– Jury Citation – 2015 Danuta Gleed Literary Award (Jurors: Shauna Singh Baldwin, Barry Dempster, and Dora Dueck)


Tamas Dobozy

Kevin Hardcastle’s stories are like the fighters he writes about: balanced, precise, knowing exactly when and where to hit you. Debris is the world delivered straight, in all its aggression and tenderness. It’s an astonishing debut, and one that reads as if it were written by a seasoned veteran.

Tamas Dobozy, author of Siege 13, winner of the Roger’s Writers’ Trust Fiction Prize


JPS 26

In an art form based on invention, textured description lends authority and authenticity. Kevin Hardcastle’s Old man Marchuk has a gritty, grease-under-the-fingernails power to its writing. Hardcastle gets his rural setting and characterizations just right, infusing the story with both a lived-in sense of realism and quieter moments of grace.

– From Steven W. Beattie, Craig Davidson, and Saleema Nawaz – Jury for the selected stories in Journey Prize Stories 26


The Journey Prize Stories 24

Kevin Hardcastle’s To Have to Wait uses condensed lines to ignite this story of two brothers on a road trip to bring their father home from a desperate place. We loved Hardcastle’s deadly dialogue, his natural precision, and his mastery of relationships. The structure and pacing impressed us, as did the piece’s emotional elegance.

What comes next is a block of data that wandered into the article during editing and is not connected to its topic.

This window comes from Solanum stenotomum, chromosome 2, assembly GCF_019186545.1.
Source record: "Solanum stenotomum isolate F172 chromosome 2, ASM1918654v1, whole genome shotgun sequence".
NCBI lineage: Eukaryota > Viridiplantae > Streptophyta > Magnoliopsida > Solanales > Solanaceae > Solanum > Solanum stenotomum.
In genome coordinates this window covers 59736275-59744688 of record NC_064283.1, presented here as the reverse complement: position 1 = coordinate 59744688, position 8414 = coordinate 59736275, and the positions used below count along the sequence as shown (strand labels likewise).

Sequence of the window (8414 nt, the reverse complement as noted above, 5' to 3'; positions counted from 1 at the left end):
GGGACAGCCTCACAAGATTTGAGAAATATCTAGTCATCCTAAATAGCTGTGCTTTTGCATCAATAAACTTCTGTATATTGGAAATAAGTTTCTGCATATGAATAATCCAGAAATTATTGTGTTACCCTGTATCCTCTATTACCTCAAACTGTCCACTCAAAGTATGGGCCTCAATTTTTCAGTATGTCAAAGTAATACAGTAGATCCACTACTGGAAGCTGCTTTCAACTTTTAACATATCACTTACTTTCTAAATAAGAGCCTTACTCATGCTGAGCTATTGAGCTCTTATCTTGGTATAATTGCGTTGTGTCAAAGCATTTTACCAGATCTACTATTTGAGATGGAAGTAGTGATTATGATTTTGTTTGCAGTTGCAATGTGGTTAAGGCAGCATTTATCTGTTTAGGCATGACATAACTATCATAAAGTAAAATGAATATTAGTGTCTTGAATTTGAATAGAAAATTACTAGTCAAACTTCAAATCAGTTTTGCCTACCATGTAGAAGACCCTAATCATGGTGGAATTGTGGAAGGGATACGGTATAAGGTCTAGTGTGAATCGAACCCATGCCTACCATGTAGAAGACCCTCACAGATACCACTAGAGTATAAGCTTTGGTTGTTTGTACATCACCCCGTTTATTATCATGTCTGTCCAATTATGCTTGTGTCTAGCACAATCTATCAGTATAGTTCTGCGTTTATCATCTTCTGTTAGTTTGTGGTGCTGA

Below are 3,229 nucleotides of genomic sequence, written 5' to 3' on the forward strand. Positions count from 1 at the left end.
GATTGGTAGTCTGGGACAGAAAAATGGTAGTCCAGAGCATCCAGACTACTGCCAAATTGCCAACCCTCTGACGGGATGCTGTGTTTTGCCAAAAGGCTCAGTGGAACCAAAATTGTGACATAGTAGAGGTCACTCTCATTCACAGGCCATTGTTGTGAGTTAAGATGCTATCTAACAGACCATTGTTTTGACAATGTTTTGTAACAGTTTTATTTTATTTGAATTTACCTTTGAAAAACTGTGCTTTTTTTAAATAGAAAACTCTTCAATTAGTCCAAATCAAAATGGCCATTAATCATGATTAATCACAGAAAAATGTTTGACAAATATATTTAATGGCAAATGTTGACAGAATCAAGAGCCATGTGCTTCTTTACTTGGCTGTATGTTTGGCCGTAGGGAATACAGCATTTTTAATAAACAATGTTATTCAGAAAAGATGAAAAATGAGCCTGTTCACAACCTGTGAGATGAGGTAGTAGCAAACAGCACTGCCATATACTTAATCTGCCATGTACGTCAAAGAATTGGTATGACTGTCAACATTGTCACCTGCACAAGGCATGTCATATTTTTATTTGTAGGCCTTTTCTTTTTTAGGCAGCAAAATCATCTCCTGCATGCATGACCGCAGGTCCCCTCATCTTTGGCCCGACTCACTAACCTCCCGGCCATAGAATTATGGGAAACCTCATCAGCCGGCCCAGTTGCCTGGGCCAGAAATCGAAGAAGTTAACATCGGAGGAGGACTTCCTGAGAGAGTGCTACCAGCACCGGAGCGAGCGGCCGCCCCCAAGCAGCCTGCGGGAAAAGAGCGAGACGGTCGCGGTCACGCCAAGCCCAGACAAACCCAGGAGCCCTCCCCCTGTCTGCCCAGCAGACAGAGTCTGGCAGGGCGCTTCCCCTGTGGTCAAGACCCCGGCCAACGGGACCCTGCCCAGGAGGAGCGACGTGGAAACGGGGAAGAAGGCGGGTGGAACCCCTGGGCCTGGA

– From Michael Christie, Kathryn Kuitenbrouwer, and Kathleen Winter – Jury for the selected stories in Journey Prize Stories 24


Cort McMeel

Mr. Hardcastle’s stories are written in a powerful, brawling style: they possess courage and heart. He’s an artist who gives the impression he will break down barriers to arrive at the Truth of things. And no Truth, no spec of humanity, is too small for his keen, sympathetic eye.

Cort McMeel, author of Short, and founder of acclaimed literary journal, Murdaland


A.F. Moritz

…Your story is very very good… I admired your old energy and drive with a certain darkness, now combined with much more concision and streamlining… The writing is terrific.

A.F. Moritz, Griffin Poetry Prize winning author


Lindsay Clarke

…I’ve read and been impressed by your story. It’s written in strong, tight prose and draws the reader ever more deeply into what begins as a very ordinary situation until you deliver the shocking punch to the midriff at the end. A clever and skillful piece of work that sets up a disturbing resonance in the imagination.

Lindsay Clarke, winner of the Whitbread Prize for Fiction


Julie Paul

There’s a story in the Winter 2011 issue (#177) by Kevin Hardcastle, called To Have to Wait. This story has layers of tension, both in the situations it presents and the relationships it explores. It is told in a restrained, matter-of-fact style: every line feels like the truth, and every line builds the story. I had the pleasure of working a little bit with Kevin directly on some final edits, and it is a real joy to see the story in print.

Julie Paul, author of The Pull of the Moon and The Jealousy Bone, and member of The Malahat Review‘s editorial board for fiction

2 thoughts on “What People Say About the Writing

  1. Pingback: Some Advance Praise for Debris | Kevin Hardcastle

  2. Pingback: Some early words about IN THE CAGE | Kevin Hardcastle